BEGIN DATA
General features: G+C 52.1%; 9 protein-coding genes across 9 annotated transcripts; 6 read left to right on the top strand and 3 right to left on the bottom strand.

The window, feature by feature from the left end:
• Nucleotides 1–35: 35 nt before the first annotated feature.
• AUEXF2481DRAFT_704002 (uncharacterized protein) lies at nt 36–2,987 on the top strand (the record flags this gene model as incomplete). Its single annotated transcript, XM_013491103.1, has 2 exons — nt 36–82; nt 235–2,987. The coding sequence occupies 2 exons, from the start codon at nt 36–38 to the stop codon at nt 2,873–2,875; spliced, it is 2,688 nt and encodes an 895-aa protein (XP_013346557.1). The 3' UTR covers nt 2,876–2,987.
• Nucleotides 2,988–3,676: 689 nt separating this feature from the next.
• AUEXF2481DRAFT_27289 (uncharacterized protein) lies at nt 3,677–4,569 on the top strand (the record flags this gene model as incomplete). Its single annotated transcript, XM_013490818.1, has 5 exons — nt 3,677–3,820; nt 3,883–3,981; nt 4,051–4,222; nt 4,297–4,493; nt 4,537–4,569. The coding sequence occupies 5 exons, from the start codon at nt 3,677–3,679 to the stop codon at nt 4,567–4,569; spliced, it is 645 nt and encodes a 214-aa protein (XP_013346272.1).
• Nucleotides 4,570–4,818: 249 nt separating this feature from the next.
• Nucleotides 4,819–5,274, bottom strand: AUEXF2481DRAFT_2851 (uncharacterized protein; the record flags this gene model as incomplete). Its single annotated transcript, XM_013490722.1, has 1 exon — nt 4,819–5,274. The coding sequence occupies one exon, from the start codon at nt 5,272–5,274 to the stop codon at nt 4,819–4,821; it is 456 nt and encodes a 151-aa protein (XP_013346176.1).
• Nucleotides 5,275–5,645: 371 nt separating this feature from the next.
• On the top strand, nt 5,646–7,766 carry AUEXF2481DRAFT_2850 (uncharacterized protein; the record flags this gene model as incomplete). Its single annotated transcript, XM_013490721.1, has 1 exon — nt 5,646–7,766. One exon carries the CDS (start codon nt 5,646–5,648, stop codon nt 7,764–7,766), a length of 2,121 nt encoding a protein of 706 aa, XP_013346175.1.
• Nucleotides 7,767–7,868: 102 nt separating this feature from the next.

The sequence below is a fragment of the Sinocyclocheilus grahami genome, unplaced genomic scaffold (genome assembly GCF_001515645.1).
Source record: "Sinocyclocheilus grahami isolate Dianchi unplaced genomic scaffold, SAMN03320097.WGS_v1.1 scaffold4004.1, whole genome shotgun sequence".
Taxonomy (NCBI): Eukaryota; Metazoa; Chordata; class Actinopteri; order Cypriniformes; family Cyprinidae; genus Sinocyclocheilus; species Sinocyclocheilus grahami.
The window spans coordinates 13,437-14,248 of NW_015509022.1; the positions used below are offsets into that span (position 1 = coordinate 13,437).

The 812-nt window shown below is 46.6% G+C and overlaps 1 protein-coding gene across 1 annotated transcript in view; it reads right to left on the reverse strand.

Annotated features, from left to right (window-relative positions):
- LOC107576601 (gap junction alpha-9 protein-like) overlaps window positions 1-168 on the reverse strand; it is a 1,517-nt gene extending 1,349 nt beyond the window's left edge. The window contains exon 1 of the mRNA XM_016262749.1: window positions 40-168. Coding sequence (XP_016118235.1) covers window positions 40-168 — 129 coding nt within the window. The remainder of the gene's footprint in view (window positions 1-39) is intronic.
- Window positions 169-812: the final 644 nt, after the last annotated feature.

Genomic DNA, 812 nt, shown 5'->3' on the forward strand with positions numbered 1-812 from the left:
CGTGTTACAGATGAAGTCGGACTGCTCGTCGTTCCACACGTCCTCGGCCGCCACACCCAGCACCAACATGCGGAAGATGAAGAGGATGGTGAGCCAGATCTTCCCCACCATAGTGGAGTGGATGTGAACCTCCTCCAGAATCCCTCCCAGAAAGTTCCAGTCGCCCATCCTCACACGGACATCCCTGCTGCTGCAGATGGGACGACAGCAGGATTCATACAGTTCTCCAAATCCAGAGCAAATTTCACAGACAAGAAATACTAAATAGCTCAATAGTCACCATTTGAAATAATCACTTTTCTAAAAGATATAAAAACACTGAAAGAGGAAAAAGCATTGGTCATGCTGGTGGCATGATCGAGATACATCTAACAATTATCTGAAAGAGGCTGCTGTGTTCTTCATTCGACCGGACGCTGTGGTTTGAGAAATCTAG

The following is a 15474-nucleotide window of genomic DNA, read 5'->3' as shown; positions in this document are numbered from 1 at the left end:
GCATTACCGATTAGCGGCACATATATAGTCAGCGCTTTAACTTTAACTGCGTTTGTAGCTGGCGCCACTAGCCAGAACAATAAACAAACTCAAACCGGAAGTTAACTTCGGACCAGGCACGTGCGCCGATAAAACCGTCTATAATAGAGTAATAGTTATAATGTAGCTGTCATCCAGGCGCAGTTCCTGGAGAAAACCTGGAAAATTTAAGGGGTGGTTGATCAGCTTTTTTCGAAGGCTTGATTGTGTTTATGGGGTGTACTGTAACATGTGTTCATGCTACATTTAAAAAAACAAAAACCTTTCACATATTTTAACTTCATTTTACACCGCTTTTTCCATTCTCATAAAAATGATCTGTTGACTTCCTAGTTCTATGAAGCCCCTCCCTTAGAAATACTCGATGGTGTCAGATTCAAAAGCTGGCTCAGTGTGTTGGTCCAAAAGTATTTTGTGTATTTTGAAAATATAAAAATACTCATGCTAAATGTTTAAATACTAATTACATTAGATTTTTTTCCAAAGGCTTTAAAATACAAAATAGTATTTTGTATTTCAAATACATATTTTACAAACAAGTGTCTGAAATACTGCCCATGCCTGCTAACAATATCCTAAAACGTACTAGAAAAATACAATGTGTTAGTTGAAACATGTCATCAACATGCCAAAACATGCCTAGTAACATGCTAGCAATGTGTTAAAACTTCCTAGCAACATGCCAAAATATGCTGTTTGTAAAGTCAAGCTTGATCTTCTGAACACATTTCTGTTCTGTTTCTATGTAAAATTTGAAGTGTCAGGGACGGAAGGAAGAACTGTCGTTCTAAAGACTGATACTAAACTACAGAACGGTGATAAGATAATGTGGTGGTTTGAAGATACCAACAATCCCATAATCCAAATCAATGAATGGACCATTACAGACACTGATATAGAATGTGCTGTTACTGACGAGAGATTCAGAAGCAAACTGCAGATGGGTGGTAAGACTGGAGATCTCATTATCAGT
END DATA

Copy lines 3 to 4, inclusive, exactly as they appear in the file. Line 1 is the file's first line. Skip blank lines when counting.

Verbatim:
• Nucleotides 1–35: 35 nt before the first annotated feature.
• AUEXF2481DRAFT_704002 (uncharacterized protein) lies at nt 36–2,987 on the top strand (the record flags this gene model as incomplete). Its single annotated transcript, XM_013491103.1, has 2 exons — nt 36–82; nt 235–2,987. The coding sequence occupies 2 exons, from the start codon at nt 36–38 to the stop codon at nt 2,873–2,875; spliced, it is 2,688 nt and encodes an 895-aa protein (XP_013346557.1). The 3' UTR covers nt 2,876–2,987.